If possible, it’s a good idea to alternate duties, such as switching between screen-focused and non-screen-focused jobs, changing between desk work and standing-up activities, and regularly adjusting posture at the workstation.
If employee tasks cannot be conducted away from a workstation, users could consider changing posture, and carrying out simple activities such as standing up, taking a short walk around the office or building, stretching, and shaking their arms and legs – simple movements that can help to re-energise the body.
DSE users are advised to follow the 20-20-20 rule to reduce the risk of developing computer eye strain.
This encourages users to look away from their screens every 20 minutes and focus on an object 20 feet away for around 20 seconds. Implementing this rule into the working day helps reduce potential sore eyes, dry eyes and relaxes the ocular muscles.
As well as taking breaks, it’s also essential to consider the quality of your breaks. Employees should limit recreational screen time during their breaks. Social media scrolling can be detrimental as you do not get sufficient rest from focusing on digital screens and potentially adopt poor postures.
Talking to colleagues about work-related issues also prevents the mind from disengaging from work. Instead, DSE users are encouraged to take walks in the fresh air and participate in activities not directly related to the workplace, such as speaking to a friend or family member, reading a book, listening to music or visiting a coffee shop.
Read our guide to understand the Display Screen Equipment (DSE) Regulations (1992).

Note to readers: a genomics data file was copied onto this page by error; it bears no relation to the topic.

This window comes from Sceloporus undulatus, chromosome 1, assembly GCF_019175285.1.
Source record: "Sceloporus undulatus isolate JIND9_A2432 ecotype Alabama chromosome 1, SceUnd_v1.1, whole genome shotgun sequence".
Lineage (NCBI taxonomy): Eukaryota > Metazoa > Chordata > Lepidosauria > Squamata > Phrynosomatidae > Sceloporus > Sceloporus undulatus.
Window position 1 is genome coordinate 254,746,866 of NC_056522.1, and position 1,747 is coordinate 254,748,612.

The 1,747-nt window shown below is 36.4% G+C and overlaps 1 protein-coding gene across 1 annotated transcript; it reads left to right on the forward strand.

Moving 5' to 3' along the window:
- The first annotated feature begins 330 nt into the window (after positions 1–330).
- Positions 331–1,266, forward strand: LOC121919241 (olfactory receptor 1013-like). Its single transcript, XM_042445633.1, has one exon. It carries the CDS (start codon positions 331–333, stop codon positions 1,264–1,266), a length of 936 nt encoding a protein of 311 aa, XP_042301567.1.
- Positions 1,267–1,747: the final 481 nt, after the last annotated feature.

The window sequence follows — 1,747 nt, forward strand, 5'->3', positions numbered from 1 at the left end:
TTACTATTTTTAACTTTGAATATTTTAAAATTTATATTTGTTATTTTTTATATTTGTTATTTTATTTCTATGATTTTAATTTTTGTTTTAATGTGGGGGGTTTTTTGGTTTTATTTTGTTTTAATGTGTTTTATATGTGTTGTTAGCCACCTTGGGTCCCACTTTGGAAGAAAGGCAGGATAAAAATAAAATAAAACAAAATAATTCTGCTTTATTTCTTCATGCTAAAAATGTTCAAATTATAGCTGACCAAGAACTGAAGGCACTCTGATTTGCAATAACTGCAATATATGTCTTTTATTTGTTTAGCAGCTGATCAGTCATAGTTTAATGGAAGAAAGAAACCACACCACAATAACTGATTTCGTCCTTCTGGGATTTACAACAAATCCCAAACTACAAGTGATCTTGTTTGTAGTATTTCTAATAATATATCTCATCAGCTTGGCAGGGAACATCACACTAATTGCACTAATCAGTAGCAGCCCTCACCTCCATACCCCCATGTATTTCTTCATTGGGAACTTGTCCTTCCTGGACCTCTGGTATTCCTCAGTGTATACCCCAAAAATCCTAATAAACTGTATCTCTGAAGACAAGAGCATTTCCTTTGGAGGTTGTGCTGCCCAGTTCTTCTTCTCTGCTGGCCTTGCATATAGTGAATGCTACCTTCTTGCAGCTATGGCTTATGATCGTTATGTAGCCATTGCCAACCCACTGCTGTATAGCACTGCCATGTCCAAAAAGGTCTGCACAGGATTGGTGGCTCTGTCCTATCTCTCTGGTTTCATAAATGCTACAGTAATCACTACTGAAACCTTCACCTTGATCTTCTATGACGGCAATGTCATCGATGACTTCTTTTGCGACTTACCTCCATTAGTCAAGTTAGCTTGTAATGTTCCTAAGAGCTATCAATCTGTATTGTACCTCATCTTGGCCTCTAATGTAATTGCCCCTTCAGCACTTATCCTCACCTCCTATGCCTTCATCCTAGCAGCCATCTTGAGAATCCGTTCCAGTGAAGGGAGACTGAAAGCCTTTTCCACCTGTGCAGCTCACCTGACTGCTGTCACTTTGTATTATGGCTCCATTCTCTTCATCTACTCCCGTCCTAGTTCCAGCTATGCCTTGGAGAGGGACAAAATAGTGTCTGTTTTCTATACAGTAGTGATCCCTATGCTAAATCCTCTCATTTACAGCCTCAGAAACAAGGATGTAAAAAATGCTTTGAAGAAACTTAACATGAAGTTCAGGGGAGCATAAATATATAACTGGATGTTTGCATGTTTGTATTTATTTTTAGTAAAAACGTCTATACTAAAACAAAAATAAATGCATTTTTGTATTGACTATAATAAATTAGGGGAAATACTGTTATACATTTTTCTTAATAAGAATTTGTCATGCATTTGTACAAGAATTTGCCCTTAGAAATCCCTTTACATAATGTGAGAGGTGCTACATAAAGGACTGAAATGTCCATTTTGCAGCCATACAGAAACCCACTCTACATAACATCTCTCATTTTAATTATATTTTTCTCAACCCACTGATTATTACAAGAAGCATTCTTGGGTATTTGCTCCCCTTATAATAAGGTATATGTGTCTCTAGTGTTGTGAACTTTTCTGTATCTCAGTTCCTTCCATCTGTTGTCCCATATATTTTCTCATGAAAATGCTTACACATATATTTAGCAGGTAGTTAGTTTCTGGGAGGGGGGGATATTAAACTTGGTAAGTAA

7 ways to encourage employees to take a screen break
1. Provide training
The most effective way to ensure employees understand the importance of organising their work is to offer DSE training. Our IOSH Approved Display Screen Equipment DSE training helps equip DSE users with the tools and knowledge to help minimise the impact of using DSE on health, such as taking breaks and how to set up efficient ergonomic workstations that maximise optimum health, safety and wellbeing.
2. Reminder apps
Implementing software or apps that prompt breaks or changes of activity is an excellent way to remind users how often users should take a break from their desk and computer, as they routinely remind users to take time away to change activities or posture.
3. Policies to ensure breaks are taken
Implement policies that ensure DSE users’ work is planned, managed and breaks and changes of activities are encouraged. For example, if a worker has a meeting or an unforeseen task to do, managers can invite them to reschedule their break for later in the afternoon and ensure micro-breaks are taken.
4. Encourage eating away from workstations
Encourage employees to eat away from their desks. This can be done by implementing workplace canteens or coffee corners that provide a space for employees to get up and use away from their workstations.
5. Create quiet areas
Having quiet spaces where employees can take respite from work-related noises and activities. Such areas can be used to promote improved communication, team working, and mental positivity, such as mindfulness practices.
Read our guide on how to tackle mental health at work.
6. Offer leisure activities
Organisations can help raise workers’ energy and moods by encouraging team walking or running, access to local gyms and fitness classes, setting up team walks, and creating game rooms encouraging positive socialising and movement.
7. Set the standard for breaks
Employers must plan work so there are breaks or changes of activity for employees who use DSE and workstations and develop a culture that encourages employees to take breaks or changes in activity too. If managers are seen to be making changes in activity or breaks in their work to stretch or change posture, this then creates a positive health and safety culture for other employees to follow, especially junior workers who may not understand the importance of taking breaks or changes in their work routine.
Find out about Praxis 42’s Display Screen Equipment (DSE) training to help instil a healthy DSE use culture for your employees.